I’m by no means alone in conducting this side of my life under the matrimonial radar. I’m in regular online contact with several other girls who operate in the same way. There are secrets in pretty well every marriage and I am completely happy to live with the prospect that Mrs. A will do things that she doesn’t tell me about. At a superficial level, CDing is harmless; it’s something I do on my own, it doesn’t prevent me being the best husband I can be and, in fact, I do think that having an outlet for my anxieties actually helps me in this respect. I’m probably far more attentive as a husband than one who spends every waking hour on the golf course, or every evening in the pub or any of the other traditionally male activities that regularly ensure that wives will spend protracted amounts of time on their own.
But is that a valid excuse for keeping quiet, particularly as I am now regularly breaking the promise I made to her? In many ways, the assertion ‘so if it’s so harmless, why hide it?’ blows that whole argument out of the water, fundamentally because any decent individual would realise that engaging in activities which they know their spouse disapproves of is not harmless. Furthermore, because I’ve confessed once already, I know exactly how Mrs. A will react and it won’t go well. I could be hard-nosed about the whole thing and decide that, if she wants to disapprove, get angry or react negatively in any other way, I don’t care because that’s her problem, not mine. But there’s one set of reactions from her that I can’t cope with – those associated with complete emotional devastation. Because what I found out some time after my original confession was that Mrs. A was distraught and crying herself to sleep and I just haven’t got it in me to put her through all of that for a second time.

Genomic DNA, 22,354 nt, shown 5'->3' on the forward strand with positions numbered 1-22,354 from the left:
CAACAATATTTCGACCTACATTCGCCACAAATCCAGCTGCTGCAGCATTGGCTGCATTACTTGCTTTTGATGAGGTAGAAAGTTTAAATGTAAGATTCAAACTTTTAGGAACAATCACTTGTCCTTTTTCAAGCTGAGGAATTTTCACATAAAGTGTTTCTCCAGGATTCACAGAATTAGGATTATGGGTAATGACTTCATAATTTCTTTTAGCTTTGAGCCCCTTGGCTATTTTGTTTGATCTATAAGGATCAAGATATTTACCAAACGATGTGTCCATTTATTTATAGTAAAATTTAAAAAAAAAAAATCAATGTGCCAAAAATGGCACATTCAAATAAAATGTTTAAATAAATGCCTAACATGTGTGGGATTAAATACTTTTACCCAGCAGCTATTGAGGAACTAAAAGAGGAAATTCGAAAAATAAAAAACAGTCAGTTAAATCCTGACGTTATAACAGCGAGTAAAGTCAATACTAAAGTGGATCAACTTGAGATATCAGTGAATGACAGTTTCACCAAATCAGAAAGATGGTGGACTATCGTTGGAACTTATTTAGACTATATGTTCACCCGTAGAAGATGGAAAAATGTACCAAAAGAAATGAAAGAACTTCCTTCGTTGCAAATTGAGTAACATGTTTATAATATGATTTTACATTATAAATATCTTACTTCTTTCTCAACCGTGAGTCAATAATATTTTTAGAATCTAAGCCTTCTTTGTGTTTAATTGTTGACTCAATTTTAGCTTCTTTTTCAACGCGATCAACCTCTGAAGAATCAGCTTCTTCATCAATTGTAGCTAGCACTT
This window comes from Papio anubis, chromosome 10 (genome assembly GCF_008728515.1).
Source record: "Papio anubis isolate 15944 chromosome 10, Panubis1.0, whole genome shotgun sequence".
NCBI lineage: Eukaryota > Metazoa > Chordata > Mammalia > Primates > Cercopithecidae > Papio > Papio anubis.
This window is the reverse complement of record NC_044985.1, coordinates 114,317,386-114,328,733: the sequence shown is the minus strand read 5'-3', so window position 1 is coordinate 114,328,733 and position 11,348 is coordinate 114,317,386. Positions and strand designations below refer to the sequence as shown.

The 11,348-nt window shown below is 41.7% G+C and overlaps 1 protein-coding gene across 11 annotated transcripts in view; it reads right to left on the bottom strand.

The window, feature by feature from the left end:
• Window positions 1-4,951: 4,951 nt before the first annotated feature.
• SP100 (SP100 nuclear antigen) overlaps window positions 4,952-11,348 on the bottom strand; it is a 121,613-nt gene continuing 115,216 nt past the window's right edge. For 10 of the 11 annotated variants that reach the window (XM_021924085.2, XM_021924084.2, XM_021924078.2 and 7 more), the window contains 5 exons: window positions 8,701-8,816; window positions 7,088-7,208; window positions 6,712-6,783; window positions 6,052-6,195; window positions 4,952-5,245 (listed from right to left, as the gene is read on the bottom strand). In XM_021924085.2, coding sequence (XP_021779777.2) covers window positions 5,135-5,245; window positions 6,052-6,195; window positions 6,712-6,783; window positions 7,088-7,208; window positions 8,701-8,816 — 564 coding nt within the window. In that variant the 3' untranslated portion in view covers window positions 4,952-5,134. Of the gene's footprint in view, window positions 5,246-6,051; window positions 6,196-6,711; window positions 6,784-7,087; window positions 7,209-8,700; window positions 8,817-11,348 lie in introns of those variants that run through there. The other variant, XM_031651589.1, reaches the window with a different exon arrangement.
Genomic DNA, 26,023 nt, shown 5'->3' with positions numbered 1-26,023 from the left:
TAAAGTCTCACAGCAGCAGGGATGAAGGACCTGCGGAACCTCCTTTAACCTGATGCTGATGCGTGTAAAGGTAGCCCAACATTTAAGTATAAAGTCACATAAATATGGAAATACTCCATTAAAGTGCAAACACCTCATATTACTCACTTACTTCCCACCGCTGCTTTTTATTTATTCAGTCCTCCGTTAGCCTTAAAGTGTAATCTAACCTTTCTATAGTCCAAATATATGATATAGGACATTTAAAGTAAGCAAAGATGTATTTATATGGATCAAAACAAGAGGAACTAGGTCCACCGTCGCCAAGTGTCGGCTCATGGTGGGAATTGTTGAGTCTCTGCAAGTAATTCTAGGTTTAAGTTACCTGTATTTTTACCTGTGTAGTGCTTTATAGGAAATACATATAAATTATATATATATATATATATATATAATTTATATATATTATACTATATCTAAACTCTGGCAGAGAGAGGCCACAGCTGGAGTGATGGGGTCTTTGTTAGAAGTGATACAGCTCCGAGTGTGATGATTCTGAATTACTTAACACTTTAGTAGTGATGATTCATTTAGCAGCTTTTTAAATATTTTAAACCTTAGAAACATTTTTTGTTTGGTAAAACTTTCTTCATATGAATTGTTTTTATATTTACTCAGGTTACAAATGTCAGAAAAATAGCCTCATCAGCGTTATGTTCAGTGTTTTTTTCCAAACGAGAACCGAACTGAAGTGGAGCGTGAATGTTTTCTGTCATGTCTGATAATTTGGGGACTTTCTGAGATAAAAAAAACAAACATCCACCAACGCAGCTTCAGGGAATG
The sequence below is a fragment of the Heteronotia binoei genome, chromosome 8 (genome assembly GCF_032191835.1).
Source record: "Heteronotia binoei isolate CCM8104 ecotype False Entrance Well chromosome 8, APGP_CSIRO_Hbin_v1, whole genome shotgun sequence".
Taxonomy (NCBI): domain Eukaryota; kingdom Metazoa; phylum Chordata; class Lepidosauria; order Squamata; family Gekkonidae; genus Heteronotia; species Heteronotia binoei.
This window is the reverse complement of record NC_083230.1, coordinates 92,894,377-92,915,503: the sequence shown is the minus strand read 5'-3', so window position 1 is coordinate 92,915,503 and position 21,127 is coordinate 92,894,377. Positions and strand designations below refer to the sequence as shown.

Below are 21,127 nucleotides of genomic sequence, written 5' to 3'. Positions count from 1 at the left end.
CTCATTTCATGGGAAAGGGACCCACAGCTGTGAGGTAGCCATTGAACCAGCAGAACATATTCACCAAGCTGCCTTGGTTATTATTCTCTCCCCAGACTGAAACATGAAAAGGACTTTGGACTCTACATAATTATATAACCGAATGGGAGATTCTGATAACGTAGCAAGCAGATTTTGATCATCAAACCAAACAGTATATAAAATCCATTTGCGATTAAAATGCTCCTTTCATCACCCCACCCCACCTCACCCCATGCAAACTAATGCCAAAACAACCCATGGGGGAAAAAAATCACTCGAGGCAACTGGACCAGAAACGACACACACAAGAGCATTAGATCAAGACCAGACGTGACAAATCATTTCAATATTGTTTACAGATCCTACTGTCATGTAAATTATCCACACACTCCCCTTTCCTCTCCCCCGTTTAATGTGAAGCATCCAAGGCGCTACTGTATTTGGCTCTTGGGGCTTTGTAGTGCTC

And therein lies the biggest dilemma. There appear to be two options, each with questionable morality. One – keeping quiet – is immoral because it encompasses deception & breach of trust, both unacceptable traits in a marriage. The other – confessing all – is immoral because it relieves my conscience by dumping everything onto Mrs. A to deal with.
This is the point where I struggle to know what is best. Personally, if Mrs. A was to do things that I would not approve of, I’d rather not know about them but I can’t speak for her. What I do know is that when I went for my makeover, I had to actively lie about my whereabouts and it played on my mind for weeks in the run up to the session. It’s one thing saying nothing but another thing entirely to add to the deception with falsehoods. The only thing I can say is that, apart from the makeover, I avoid putting myself in any situation that would require me to lie so, much though I’d love to, I don’t socialise either as Amanda or with anyone who knows me as her. I hate having to turn invitations down because this is a truly amazing community that I want to play a bigger part in but that, together with the guilt I feel about the deception and breaking my promise, is the price I have to pay for what freedom I do have to let Amanda flourish.
So I have an uneasy equilibrium in my life. But for how much longer that will continue, I don’t know. I am already semi-retired and, sometime in the next few years, Mrs. A will follow suit and at that point, the luxury of having an empty house several days a week will disappear. And then what? Once again, it’s a question to which I have absolutely no idea of the answer. And really, when all is said and done, the whole question is not what is the right answer but, rather, what is the least wrong answer.
Never has the expression ‘stuck between a rock and a hard place’ seemed so relevant.
In the third and final part of this series, I’m going to look at what I’ve learned from this whole experience. There are no formulas that guarantee success but there are many that ensure that a marriage will never be the same again (and not in a positive way) and if I can save even one marriage by sharing these thoughts, then the whole sorry experience won’t have been in vain.